As far as the milking of one story goes, "Hitchhiker" is a good narrative cow. Arthur Dent, an innocent earthling minding his own business and still in his pajamas from that morning, is told by a visiting extraterrestrial, named Ford Prefect, that an unpleasant race called the Vogons intends to demolish the Earth in a few minutes to make way for a hyperspatial expressway. It's one of those Thursdays.

The Earth, as Dent later discovers, is (or was before it blew up) in fact an oversized computer anyway, built by pandimensional, extraterrestrial beings (in the form of mice) to ask the ultimate question that will help them understand the true meaning of life, the universe and everything. They had programmed a computer earlier to give them the answer to life, the universe and everything, but were given the rather unsatisfactory answer of 42. The problem, said the first computer, is you don't really ask the right question. Hence, computer Earth. The plot doesn't so much thicken as get more parenthetically complex.

"Hitchhiker" has what you might call cultural follow-through. Unlike the "Star Wars" anti-intellectual, gee-whiz attitude to technology, "Hitchhiker" finds the space age the best backdrop with which to reveal the universe of foibles that a human being represents. "Hitchhiker," with its sardonic twists and turns, makes you all too aware of real life. "If Jonathan Swift were alive today, he might well have written 'Hitchhiker,' " says Adams.

Take the Vogons, for example. They may seem to be from another galaxy, but they're nothing we haven't met in visits to the average government bureau. Vogons, writes Adams, are "not actually evil, but bad-tempered, bureaucratic, officious and callous. They wouldn't even lift a finger to save their own grandmothers from the Ravenous Bugblatter Beast of Traal without orders signed in triplicate, sent in, sent back, queried, lost, found, subjected to public inquiry, lost again, and finally buried in soft peat for three months and recycled as firelighters . . . Anatomical analysis of the Vogon reveals that its brain was originally a badly deformed, misplaced and dyspeptic liver."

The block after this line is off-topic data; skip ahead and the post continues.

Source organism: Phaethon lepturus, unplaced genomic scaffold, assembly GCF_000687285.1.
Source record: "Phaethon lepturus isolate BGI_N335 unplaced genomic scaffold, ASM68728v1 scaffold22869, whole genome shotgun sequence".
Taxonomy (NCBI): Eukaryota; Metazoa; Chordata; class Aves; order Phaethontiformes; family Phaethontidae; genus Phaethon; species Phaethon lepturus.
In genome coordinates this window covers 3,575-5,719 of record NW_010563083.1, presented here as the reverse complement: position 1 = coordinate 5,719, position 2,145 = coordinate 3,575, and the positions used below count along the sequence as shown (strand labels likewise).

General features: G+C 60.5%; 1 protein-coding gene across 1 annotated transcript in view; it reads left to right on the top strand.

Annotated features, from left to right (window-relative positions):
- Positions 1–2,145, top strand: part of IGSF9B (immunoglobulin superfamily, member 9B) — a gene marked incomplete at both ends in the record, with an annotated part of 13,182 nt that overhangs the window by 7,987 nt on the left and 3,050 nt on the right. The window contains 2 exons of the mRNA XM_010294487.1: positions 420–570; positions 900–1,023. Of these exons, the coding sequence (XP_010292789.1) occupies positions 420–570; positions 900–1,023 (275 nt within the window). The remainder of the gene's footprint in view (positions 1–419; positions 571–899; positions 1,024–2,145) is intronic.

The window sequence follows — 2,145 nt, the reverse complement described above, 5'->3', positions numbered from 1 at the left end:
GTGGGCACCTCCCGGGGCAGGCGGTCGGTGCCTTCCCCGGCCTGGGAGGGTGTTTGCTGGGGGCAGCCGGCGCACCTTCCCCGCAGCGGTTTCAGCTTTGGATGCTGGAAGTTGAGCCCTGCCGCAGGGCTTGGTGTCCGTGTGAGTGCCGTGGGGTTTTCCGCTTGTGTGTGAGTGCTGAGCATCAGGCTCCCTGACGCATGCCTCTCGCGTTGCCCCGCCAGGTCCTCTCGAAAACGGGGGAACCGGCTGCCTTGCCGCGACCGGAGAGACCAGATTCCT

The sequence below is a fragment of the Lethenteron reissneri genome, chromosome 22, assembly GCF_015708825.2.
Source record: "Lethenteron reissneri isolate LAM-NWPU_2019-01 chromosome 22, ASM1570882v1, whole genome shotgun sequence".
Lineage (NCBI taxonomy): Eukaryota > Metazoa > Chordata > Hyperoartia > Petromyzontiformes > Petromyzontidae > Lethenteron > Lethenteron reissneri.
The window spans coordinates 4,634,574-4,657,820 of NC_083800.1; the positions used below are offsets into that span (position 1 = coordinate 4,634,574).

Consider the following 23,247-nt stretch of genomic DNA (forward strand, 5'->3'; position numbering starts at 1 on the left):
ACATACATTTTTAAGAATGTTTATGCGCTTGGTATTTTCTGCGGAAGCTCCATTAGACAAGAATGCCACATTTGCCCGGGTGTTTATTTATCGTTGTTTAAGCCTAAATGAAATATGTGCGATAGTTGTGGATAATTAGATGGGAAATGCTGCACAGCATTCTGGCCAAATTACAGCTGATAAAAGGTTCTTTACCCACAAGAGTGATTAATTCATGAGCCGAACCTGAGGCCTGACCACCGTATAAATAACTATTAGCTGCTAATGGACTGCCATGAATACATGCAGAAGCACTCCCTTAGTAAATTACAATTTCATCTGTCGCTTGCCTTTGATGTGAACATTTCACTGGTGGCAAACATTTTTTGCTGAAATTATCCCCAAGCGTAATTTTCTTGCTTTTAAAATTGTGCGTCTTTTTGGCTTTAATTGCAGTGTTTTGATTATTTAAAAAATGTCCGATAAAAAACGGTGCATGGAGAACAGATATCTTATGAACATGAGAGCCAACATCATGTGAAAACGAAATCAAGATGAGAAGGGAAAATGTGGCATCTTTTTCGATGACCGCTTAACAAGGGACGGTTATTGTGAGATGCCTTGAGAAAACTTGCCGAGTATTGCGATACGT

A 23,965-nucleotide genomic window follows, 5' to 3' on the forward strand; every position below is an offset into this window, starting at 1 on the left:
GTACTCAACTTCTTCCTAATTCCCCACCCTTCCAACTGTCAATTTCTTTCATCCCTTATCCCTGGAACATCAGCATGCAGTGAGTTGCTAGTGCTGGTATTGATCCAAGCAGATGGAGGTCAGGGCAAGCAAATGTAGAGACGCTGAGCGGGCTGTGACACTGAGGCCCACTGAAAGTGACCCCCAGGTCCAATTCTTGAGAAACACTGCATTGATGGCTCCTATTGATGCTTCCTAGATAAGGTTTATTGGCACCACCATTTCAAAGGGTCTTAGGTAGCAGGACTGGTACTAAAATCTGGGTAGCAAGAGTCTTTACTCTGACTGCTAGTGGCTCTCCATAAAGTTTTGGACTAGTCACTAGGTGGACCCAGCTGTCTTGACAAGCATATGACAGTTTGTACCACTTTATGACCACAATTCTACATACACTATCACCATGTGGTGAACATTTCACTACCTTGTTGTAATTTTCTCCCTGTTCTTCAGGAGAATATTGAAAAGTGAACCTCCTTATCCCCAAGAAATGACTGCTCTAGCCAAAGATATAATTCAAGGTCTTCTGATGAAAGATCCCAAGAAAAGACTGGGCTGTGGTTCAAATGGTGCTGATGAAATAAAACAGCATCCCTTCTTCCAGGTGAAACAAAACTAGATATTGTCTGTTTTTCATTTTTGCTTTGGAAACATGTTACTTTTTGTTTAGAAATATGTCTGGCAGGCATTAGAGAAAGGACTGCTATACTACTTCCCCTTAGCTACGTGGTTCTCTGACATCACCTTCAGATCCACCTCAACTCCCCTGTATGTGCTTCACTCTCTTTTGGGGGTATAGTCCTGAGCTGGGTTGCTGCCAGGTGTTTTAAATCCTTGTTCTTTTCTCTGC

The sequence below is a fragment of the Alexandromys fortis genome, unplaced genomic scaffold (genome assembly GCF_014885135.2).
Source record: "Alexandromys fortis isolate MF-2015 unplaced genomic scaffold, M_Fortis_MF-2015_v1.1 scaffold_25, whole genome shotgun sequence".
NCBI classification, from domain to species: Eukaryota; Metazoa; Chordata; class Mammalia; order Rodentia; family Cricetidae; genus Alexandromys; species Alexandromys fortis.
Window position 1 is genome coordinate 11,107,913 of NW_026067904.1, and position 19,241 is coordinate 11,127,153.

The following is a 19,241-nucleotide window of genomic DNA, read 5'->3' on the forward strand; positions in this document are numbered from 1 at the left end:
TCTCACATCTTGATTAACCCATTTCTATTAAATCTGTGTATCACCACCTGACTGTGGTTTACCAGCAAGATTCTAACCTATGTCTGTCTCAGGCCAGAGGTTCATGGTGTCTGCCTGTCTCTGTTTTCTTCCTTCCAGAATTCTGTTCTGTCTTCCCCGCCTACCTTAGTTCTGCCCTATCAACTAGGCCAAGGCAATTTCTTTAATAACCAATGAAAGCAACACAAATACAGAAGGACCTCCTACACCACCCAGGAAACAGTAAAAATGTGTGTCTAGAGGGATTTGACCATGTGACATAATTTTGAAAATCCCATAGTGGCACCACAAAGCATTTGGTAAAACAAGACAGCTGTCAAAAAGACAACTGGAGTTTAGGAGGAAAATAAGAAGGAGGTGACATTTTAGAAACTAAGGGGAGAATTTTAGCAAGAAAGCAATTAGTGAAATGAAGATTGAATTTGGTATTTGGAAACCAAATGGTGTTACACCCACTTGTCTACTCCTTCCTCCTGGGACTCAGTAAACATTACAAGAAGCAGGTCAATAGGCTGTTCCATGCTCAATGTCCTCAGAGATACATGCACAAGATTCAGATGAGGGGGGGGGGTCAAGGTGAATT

Adams seems to have touched more than just a response: for many of his devotees, the series represents a permanent perspective on existence:

* Hitchhiker aficionados frequently show up at Adams' book signings carrying towels (a towel, according to "Hitchhiker," is "about the most massively useful thing an interstellar hitchhiker can have . . . any man who can hitch the length and breadth of the Galaxy, rough it, slum it, struggle against terrible odds, win through and still know where his towel is, is clearly a man to be reckoned with").

* Someone may well show up at your next Halloween party dressed in pajamas and a bathrobe. It is your cue to grin knowingly and say something like, "Come in, Arthur Dent."

* In Washington, Daniel McGunagle, a 35-year-old government employe (non-Vogon) with the Food and Drug Administration here, admits to making cryptic references to "Hitchhiker" on the telephone to innocent callers. He also hosts "Hitchhiker's Guide" parties, where you can either watch the whole television series or listen to the whole radio series. Dress is optional.

* "People come up to talk to me who actually know the text better than I do," says Adams. "And they just talk in quotations [from the book] , which can get kind of annoying . . . There was a phase when people were phoning me up all the time . . . one guy actually claiming to be Zaphod Beeblebrox [a character in the story ]. That got very wearying."